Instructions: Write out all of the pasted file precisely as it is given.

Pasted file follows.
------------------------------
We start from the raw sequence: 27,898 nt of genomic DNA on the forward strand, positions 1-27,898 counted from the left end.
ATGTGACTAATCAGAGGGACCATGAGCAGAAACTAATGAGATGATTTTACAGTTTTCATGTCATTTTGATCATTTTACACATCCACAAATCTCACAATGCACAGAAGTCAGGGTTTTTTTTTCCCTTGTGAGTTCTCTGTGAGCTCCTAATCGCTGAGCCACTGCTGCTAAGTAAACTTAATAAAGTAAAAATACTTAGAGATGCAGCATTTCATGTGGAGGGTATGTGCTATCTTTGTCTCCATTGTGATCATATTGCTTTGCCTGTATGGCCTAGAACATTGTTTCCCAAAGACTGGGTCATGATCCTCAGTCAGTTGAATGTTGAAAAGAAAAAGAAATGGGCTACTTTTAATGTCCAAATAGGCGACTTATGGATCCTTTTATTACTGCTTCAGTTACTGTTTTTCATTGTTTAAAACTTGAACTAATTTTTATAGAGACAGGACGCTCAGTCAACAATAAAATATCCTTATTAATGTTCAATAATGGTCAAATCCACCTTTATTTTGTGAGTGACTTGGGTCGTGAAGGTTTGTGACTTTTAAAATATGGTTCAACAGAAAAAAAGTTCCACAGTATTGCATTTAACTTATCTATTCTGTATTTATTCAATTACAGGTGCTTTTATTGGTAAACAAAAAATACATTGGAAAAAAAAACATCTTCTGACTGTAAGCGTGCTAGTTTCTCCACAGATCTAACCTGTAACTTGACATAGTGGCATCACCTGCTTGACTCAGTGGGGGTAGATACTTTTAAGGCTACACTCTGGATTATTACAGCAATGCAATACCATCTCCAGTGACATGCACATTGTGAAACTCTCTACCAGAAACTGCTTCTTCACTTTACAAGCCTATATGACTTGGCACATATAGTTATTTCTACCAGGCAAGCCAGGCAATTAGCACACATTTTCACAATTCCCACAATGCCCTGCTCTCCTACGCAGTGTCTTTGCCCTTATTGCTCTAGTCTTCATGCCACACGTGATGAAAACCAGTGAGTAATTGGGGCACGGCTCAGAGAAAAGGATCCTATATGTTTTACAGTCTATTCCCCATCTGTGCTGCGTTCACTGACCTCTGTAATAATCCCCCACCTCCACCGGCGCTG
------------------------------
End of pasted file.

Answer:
We start from the raw sequence: 27,898 nt of genomic DNA on the forward strand, positions 1-27,898 counted from the left end.
ATGTGACTAATCAGAGGGACCATGAGCAGAAACTAATGAGATGATTTTACAGTTTTCATGTCATTTTGATCATTTTACACATCCACAAATCTCACAATGCACAGAAGTCAGGGTTTTTTTTTCCCTTGTGAGTTCTCTGTGAGCTCCTAATCGCTGAGCCACTGCTGCTAAGTAAACTTAATAAAGTAAAAATACTTAGAGATGCAGCATTTCATGTGGAGGGTATGTGCTATCTTTGTCTCCATTGTGATCATATTGCTTTGCCTGTATGGCCTAGAACATTGTTTCCCAAAGACTGGGTCATGATCCTCAGTCAGTTGAATGTTGAAAAGAAAAAGAAATGGGCTACTTTTAATGTCCAAATAGGCGACTTATGGATCCTTTTATTACTGCTTCAGTTACTGTTTTTCATTGTTTAAAACTTGAACTAATTTTTATAGAGACAGGACGCTCAGTCAACAATAAAATATCCTTATTAATGTTCAATAATGGTCAAATCCACCTTTATTTTGTGAGTGACTTGGGTCGTGAAGGTTTGTGACTTTTAAAATATGGTTCAACAGAAAAAAAGTTCCACAGTATTGCATTTAACTTATCTATTCTGTATTTATTCAATTACAGGTGCTTTTATTGGTAAACAAAAAATACATTGGAAAAAAAAACATCTTCTGACTGTAAGCGTGCTAGTTTCTCCACAGATCTAACCTGTAACTTGACATAGTGGCATCACCTGCTTGACTCAGTGGGGGTAGATACTTTTAAGGCTACACTCTGGATTATTACAGCAATGCAATACCATCTCCAGTGACATGCACATTGTGAAACTCTCTACCAGAAACTGCTTCTTCACTTTACAAGCCTATATGACTTGGCACATATAGTTATTTCTACCAGGCAAGCCAGGCAATTAGCACACATTTTCACAATTCCCACAATGCCCTGCTCTCCTACGCAGTGTCTTTGCCCTTATTGCTCTAGTCTTCATGCCACACGTGATGAAAACCAGTGAGTAATTGGGGCACGGCTCAGAGAAAAGGATCCTATATGTTTTACAGTCTATTCCCCATCTGTGCTGCGTTCACTGACCTCTGTAATAATCCCCCACCTCCACCGGCGCTG